A big thank you to Juanita Keys, author of Under the Hood, for inviting me to take part in this authors blog chain. What a wonderful way to find out how other authors work and discover new books to read. Under_the_Hood Juanita achieved her dream of becoming a published author in 2012 with the release of her debut romantic suspense, Fly Away Peta. Under the Hood followed in 2013 as one of the first releases from Harlequin’s digital pioneer, Escape Publishing. She escapes the real world to write stories starring spirited heroines who give the hero a run for his money before giving in. When she’s not writing, editing or proofreading, Juanita is the cleaning fairy and mother to three boys (hubby included, his toys are just a little more expensive).  You can find Juanita and her book on http://juanitakees.com/

And now to meet the challenge Juanita has set for me…

1) What am I working on? A YA novel called Monelli & Me, which is about truth, lies and the damage secrets can cause. I came up with the idea for it many years ago when my daughter was a teenager. She’d joined the local amateur theatre group with her cousin and I wrote a play with leading roles for the two of them. I had no idea about the practicalities of writing for the stage and it was never produced but it did get some positive feedback from a competition. The idea must have stayed dormant in the back of my mind because about five years ago I decided to turn it into a novel. I got nowhere with it when I tried to find a publisher so it went back into the filing cabinet until last year when I took it out and reread it. Immediately I knew I could write it better now because I’m writing at a different level. Of course, I’m never working on one thing because I’m a bit of a butterfly, and I’m also playing around with a couple of picture book ideas. One is purely a fun story, which is what I like doing best, and the other is about the loss of a baby, so it’s a lot harder to write.

2) How does my work differ from others of its genre? A lot of my writing is for children and I tend to choose quirky ideas, such as advertising a cranky dad for sale in the local newspaper, and coming up with weird ways to get rid of wrinkles in 10 days. My style is basically quite light-hearted and Even when I’m writing about serious topics there’s always an underlying message of hope and optimism because that’s how I see life.  

3) Why do I write what I do? I have a head full of stories that insist on being told. It’s as simple as that! Every so often I decide I’m going to stop being a writer and go off to grow petunias, paint flower pictures and do tap dancing. Next thing I know I have an idea for another story and it’s back to the keyboard. I do tend to write ‘feel good’ stories, particularly for young readers and that’s probably because I’m the sort of person who wants life to be all sweetness, light and happy endings. The reality is so different but I don’t do magic. I can’t bring peace and harmony to the world so I write gentle stories about everyday people and quirky tales to entertain young readers instead.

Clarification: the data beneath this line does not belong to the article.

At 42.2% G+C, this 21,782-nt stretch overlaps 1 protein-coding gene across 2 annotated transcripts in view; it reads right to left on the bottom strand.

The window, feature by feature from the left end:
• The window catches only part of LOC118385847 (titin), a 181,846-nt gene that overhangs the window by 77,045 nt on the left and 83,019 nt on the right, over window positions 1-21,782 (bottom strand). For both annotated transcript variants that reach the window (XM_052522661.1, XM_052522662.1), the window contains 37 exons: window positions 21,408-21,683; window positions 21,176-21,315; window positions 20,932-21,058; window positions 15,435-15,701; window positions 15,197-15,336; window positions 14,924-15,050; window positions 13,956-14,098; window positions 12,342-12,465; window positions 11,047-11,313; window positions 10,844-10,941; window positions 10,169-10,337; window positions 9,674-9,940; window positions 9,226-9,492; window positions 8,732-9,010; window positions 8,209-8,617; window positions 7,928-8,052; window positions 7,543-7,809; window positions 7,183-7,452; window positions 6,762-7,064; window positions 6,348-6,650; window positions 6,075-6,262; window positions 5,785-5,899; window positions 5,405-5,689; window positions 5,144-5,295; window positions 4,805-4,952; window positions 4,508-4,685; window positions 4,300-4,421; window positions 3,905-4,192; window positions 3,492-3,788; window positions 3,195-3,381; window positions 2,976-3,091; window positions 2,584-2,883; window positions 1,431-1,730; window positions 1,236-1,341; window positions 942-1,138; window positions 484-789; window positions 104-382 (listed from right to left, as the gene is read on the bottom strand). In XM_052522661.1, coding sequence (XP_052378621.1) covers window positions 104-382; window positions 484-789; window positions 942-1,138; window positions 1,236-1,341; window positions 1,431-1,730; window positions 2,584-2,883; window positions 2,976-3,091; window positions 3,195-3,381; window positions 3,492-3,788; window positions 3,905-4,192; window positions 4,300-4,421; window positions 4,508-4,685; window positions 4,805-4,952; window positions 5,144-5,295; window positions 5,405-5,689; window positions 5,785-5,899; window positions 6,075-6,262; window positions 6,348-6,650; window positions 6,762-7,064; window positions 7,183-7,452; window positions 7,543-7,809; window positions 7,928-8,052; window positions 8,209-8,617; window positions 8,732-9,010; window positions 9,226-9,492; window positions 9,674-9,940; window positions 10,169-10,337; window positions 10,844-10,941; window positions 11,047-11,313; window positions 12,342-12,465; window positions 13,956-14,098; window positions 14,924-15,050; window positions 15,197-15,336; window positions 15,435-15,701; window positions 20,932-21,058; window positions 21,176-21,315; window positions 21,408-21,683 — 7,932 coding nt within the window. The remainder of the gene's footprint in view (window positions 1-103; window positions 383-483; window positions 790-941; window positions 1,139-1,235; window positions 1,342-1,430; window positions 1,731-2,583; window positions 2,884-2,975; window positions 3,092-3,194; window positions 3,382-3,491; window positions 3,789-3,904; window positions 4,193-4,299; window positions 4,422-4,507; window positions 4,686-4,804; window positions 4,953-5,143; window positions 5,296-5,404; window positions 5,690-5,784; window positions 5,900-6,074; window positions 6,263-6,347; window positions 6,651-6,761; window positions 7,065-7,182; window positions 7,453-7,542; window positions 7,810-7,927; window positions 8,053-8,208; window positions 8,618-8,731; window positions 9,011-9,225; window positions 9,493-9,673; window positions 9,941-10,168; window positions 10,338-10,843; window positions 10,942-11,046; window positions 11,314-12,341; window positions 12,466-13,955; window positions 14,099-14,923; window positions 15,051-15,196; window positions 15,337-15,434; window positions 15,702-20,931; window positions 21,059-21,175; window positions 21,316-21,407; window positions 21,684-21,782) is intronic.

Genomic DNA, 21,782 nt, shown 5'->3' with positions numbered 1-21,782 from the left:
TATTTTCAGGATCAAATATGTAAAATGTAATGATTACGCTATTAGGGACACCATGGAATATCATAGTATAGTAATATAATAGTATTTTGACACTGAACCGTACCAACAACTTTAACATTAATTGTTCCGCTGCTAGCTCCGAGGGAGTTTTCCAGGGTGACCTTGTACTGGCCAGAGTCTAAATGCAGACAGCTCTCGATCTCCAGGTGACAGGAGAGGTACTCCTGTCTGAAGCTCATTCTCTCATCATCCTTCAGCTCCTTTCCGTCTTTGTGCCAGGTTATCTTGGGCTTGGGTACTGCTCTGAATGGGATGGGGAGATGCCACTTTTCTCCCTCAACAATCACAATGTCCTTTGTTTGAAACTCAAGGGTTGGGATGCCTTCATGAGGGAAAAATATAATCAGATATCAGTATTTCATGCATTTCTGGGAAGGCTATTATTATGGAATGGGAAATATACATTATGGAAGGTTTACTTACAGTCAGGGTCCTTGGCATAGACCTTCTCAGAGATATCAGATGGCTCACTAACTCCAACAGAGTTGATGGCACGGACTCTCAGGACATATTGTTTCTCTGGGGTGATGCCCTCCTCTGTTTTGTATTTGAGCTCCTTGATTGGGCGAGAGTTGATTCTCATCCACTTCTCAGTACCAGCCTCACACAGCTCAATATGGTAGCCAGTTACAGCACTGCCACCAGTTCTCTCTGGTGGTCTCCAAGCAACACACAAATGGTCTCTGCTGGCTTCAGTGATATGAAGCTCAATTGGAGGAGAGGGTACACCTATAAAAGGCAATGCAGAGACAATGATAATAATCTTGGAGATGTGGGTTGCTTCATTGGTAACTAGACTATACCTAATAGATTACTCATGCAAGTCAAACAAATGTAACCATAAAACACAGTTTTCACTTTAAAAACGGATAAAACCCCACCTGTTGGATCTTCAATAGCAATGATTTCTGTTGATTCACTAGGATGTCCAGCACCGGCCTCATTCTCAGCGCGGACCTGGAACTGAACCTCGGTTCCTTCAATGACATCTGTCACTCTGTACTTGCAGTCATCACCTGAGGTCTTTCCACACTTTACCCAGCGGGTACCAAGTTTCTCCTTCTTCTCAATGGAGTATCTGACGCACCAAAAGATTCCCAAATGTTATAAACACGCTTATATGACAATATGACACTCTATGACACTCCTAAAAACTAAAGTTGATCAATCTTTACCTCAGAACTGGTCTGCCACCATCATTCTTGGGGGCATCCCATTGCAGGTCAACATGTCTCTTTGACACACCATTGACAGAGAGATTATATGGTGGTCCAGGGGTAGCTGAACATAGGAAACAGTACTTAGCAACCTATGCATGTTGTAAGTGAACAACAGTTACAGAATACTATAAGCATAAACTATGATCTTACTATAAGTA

4) How does my writing process work? That depends on what I’m writing. For a poem or picture book it can be quite a haphazard, disorganised process, especially in the beginning. I tend to write bits and pieces as they come to me in between doing other things, so I end up with lots of scraps of paper or pages of chaotic scribble without any structure.  When I think I’ve got enough to work with I start putting it together properly and knocking it into shape. It’s a bit like doing a jigsaw. The trouble is, I don’t have much control with this sort of writing and it can take me a long time to produce a completed manuscript. With novels, it’s different. First I get a strong sense of the characters and the general concept of the story and sit with that until I know the opening lines so I can start writing and see where it takes me. I don’t work out the plot in detail or plan out scenes or chapters. My characters’ appearance and backstory is a mystery to me until their story unfolds. Sometimes get stuck and have to step aside for a while and do something else because I don’t know what happens next.  Once I’ve got a completed first draft, I systematically work through it, revising and refining it until I’m satisfied it’s the best I can do. During this stage I share my chapters with a wonderful group of professional writers and draw on their invaluable feedback and suggestions to get the book up to submission standard.

Well, there you have it. Now I’m passing the baton to Dale Harcombe, an Aussie author who writes with perception and compassion about everyday life. Streets cover Dale’s latest novel Streets on a Map published in December 2010 is now also an E book. It has received some excellent reviews.  You can find some of them on her website www.daleharcombe.com. As well as fiction. Dale has Kaleidoscope, a collection of poetry, published. She also likes to write children’s fiction. Since Chasing after the Wind, she has had 7 children’s novels published. She has run workshops at the NSW Writers Centre, Parramatta Evening College and Central West Community College in poetry and creative writing. She worked for many years as a manuscript assessor and is an avid reader and book reviewer.

Dale would love for you to share her writing journey with her at: Author Site:  www.daleharcombe.com Blog: Write and Read with Dale  http://www.livejournal.com/users/orangedale Goodreads page: https://www.goodreads.com/author/show/4754021.Dale_Harcombe